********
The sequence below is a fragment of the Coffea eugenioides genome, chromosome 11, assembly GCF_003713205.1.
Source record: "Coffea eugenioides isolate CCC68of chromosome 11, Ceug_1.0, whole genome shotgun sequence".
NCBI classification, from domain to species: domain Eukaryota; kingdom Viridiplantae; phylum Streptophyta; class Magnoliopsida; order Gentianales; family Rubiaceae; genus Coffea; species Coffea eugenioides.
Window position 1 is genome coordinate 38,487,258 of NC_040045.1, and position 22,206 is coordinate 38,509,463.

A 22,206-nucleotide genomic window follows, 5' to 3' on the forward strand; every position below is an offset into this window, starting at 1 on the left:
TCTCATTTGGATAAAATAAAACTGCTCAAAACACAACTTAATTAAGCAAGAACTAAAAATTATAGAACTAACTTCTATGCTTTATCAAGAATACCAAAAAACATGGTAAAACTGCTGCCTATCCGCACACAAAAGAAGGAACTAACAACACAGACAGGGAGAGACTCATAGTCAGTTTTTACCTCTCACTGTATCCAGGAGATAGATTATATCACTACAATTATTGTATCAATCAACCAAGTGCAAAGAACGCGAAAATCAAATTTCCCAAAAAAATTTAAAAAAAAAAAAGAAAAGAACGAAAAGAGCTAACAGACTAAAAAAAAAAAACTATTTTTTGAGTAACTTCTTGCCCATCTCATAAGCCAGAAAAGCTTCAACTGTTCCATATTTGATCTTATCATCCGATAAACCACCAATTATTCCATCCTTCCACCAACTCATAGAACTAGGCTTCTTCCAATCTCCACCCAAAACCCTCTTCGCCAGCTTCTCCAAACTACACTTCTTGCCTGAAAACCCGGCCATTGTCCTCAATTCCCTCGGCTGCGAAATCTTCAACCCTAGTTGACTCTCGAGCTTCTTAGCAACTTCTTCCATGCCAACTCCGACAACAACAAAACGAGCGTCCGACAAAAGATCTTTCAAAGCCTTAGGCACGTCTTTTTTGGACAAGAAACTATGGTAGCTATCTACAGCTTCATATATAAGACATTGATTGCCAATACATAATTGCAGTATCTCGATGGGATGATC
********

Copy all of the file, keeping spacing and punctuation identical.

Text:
The sequence below is a fragment of the Coffea eugenioides genome, chromosome 11, assembly GCF_003713205.1.
Source record: "Coffea eugenioides isolate CCC68of chromosome 11, Ceug_1.0, whole genome shotgun sequence".
NCBI classification, from domain to species: domain Eukaryota; kingdom Viridiplantae; phylum Streptophyta; class Magnoliopsida; order Gentianales; family Rubiaceae; genus Coffea; species Coffea eugenioides.
Window position 1 is genome coordinate 38,487,258 of NC_040045.1, and position 22,206 is coordinate 38,509,463.

A 22,206-nucleotide genomic window follows, 5' to 3' on the forward strand; every position below is an offset into this window, starting at 1 on the left:
TCTCATTTGGATAAAATAAAACTGCTCAAAACACAACTTAATTAAGCAAGAACTAAAAATTATAGAACTAACTTCTATGCTTTATCAAGAATACCAAAAAACATGGTAAAACTGCTGCCTATCCGCACACAAAAGAAGGAACTAACAACACAGACAGGGAGAGACTCATAGTCAGTTTTTACCTCTCACTGTATCCAGGAGATAGATTATATCACTACAATTATTGTATCAATCAACCAAGTGCAAAGAACGCGAAAATCAAATTTCCCAAAAAAATTTAAAAAAAAAAAAGAAAAGAACGAAAAGAGCTAACAGACTAAAAAAAAAAAACTATTTTTTGAGTAACTTCTTGCCCATCTCATAAGCCAGAAAAGCTTCAACTGTTCCATATTTGATCTTATCATCCGATAAACCACCAATTATTCCATCCTTCCACCAACTCATAGAACTAGGCTTCTTCCAATCTCCACCCAAAACCCTCTTCGCCAGCTTCTCCAAACTACACTTCTTGCCTGAAAACCCGGCCATTGTCCTCAATTCCCTCGGCTGCGAAATCTTCAACCCTAGTTGACTCTCGAGCTTCTTAGCAACTTCTTCCATGCCAACTCCGACAACAACAAAACGAGCGTCCGACAAAAGATCTTTCAAAGCCTTAGGCACGTCTTTTTTGGACAAGAAACTATGGTAGCTATCTACAGCTTCATATATAAGACATTGATTGCCAATACATAATTGCAGTATCTCGATGGGATGATC